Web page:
Glucocorticoid-induced osteoporosis (GIO)
Management of Glucocorticoid-Induced Osteoporosis .
Patient beginning therapy with glucocorticoid (prednisone equivalent of ≥5 mg/day with plans for treatment duration of ≥3 months):
1. Modify lifestyle risk factors for osteoporosis (Smoking cessation or avoidance. Reduction of alcohol consumption if excessive.)
2. Instruct in weight-bearing physical exercise.
3. Initiate calcium supplementation.
4. Initiate supplementation with vitamin D (plain or activated form).
5. Prescribe bisphosphonate (use with caution in premenopausal women).
Patient receiving long-term glucocorticoid therapy (prednisone equivalent of ≥5 mg/day):
1. Modify lifestyle risk factors for osteoporosis. (Smoking cessation or avoidance. Reduction of alcohol consumption if excessive.)
2. Instruct in weight-bearing physical exercise.
3. Initiate calcium supplementation.
4. Initiate supplementation with vitamin D (plain or activated form).
5. Prescribe treatment to replace gonadal sex hormones if deficient or otherwise clinically indicated.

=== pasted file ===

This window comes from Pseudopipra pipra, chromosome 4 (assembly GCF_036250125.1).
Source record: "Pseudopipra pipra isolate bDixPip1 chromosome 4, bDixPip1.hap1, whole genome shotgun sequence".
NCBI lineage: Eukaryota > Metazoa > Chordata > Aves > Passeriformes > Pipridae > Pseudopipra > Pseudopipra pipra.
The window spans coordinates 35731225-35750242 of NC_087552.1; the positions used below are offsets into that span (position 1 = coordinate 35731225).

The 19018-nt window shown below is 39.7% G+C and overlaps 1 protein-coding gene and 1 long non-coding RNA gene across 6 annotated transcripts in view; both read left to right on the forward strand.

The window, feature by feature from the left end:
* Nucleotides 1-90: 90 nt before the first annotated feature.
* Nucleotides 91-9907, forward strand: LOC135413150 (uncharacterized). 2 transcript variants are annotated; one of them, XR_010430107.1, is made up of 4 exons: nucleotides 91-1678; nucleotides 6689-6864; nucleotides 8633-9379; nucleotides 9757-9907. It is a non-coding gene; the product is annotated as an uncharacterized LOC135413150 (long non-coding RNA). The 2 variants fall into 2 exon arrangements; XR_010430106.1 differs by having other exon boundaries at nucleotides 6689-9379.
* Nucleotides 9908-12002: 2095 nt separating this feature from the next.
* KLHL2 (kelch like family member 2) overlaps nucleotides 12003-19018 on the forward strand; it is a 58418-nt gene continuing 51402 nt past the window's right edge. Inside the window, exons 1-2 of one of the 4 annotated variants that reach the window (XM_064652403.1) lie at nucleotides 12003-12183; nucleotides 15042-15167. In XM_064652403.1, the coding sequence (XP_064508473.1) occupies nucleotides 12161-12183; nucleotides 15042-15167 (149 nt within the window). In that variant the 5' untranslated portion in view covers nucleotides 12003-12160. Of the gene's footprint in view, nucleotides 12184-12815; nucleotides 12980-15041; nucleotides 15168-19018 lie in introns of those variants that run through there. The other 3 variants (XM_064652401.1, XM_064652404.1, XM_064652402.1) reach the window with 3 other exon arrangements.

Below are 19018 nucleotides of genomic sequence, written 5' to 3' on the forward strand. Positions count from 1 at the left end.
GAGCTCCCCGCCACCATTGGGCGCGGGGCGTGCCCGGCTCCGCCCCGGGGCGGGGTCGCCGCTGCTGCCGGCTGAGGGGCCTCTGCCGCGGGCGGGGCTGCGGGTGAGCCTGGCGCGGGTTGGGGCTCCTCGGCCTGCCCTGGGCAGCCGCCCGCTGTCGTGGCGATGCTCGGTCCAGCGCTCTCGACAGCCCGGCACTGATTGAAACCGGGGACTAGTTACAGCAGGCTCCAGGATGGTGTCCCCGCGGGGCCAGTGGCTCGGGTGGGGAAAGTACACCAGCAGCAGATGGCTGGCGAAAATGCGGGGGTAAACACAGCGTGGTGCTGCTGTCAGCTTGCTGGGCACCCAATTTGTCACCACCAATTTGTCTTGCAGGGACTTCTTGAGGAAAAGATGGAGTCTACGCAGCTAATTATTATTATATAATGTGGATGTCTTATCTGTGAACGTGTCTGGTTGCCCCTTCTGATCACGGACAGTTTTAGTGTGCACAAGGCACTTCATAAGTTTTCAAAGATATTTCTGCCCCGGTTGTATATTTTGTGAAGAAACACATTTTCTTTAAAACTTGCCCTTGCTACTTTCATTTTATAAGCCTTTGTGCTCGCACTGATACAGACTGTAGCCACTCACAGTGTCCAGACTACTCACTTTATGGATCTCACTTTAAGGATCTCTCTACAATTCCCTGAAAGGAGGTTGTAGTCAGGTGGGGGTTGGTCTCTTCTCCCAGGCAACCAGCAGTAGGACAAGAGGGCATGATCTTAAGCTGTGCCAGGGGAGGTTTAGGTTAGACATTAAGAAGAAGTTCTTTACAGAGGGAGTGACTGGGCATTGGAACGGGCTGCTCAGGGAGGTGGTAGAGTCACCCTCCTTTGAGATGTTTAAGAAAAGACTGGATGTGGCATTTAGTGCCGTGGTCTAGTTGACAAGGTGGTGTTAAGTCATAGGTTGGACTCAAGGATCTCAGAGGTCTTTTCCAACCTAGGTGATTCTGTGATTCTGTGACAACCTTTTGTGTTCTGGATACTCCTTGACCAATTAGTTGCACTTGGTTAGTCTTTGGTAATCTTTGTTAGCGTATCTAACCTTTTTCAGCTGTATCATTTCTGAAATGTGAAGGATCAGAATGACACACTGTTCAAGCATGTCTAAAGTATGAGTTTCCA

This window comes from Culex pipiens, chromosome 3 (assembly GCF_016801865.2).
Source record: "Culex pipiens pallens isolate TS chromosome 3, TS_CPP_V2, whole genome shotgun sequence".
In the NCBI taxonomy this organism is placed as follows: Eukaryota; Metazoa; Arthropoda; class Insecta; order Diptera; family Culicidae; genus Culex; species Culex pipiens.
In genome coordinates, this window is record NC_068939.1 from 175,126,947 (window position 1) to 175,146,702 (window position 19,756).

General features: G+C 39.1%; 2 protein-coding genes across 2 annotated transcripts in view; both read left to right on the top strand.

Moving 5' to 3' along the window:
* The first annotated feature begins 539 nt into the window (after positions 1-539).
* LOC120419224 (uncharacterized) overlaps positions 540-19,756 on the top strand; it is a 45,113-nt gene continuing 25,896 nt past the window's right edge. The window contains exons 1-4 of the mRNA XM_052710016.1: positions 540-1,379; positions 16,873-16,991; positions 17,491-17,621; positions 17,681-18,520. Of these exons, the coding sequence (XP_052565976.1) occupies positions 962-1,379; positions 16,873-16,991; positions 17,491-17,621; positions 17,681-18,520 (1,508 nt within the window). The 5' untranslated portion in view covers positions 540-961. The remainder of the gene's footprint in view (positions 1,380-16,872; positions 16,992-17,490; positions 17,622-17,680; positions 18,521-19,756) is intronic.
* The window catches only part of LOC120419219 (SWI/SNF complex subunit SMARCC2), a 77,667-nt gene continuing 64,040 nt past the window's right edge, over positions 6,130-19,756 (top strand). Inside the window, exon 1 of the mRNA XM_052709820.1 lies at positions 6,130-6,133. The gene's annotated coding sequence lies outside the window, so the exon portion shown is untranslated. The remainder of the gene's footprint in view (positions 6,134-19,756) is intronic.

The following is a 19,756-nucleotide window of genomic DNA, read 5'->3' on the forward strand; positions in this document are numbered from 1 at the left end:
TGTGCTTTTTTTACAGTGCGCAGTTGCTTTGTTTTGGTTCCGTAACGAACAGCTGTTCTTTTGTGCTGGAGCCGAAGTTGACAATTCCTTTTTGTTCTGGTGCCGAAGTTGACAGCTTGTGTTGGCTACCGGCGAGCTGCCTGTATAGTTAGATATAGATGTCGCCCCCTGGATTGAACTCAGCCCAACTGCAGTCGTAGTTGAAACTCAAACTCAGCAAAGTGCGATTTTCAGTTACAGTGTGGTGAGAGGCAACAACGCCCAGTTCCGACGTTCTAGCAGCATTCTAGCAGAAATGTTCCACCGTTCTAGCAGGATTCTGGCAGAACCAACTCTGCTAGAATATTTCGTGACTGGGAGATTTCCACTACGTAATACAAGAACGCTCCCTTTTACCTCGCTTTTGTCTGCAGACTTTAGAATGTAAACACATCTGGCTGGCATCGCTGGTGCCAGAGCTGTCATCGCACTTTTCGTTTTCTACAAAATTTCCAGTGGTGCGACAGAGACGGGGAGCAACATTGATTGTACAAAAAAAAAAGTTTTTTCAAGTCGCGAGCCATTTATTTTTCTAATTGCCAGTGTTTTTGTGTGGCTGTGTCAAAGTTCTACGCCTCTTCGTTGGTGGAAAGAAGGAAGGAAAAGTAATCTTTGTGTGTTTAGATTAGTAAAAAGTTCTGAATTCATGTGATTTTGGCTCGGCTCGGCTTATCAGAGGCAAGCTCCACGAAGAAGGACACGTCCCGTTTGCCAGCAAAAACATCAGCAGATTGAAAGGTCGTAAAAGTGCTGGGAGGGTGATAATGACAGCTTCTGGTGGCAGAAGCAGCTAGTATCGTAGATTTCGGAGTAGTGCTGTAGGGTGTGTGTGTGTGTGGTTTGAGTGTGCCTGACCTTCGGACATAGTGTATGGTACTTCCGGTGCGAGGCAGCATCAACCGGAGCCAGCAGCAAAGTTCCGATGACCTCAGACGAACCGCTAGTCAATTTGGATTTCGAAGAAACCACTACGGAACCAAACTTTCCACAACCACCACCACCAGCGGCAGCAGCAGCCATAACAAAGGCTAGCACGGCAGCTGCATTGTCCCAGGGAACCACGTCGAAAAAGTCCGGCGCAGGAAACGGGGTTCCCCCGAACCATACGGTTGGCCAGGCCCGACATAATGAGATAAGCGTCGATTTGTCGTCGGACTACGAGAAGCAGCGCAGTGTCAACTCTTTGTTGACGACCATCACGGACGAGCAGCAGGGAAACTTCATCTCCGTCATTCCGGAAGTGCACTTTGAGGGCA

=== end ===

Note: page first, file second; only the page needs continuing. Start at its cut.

6. Measure bone mineral density (BMD) at the lumbar spine and/or hip.
If BMD is not normal (i.e., T-score < -1.0), then prescribe bisphosphonate (use with caution in premenopausal women). Consider calcitonin as second-line agent if patient has contraindication or intolerance to bisphosphonate therapy.
If BMD is normal, follow-up and repeat BMD measurement annually or biannually.
The ultimate indicator of efficacy for osteoporosis therapy is reduction of fracture risk. In clinical trials, this is done by comparing fractures rates in a group receiving active medication compared to placebo. For individual patients in clinical practice, BMD is normally used as a surrogate measurement of changes in bone strength and fracture risk in response to therapy. An increase or stabilization of BMD is associated with reduction in fracture risk , although other measures of bone qualities, particularly changes in bone turnover markers , are correlated to changes in fracture risk as well. Patients started on pharmacologic therapy are typically retested in 1–2 years in order to be sure there has been no loss of BMD, and retested at longer intervals once response to therapy has been shown. Patients at very high risk for bone loss, such as those on glucocorticoid therapy, may need to be tested as often as every 6 months, until stability of bone mass has been demonstrated.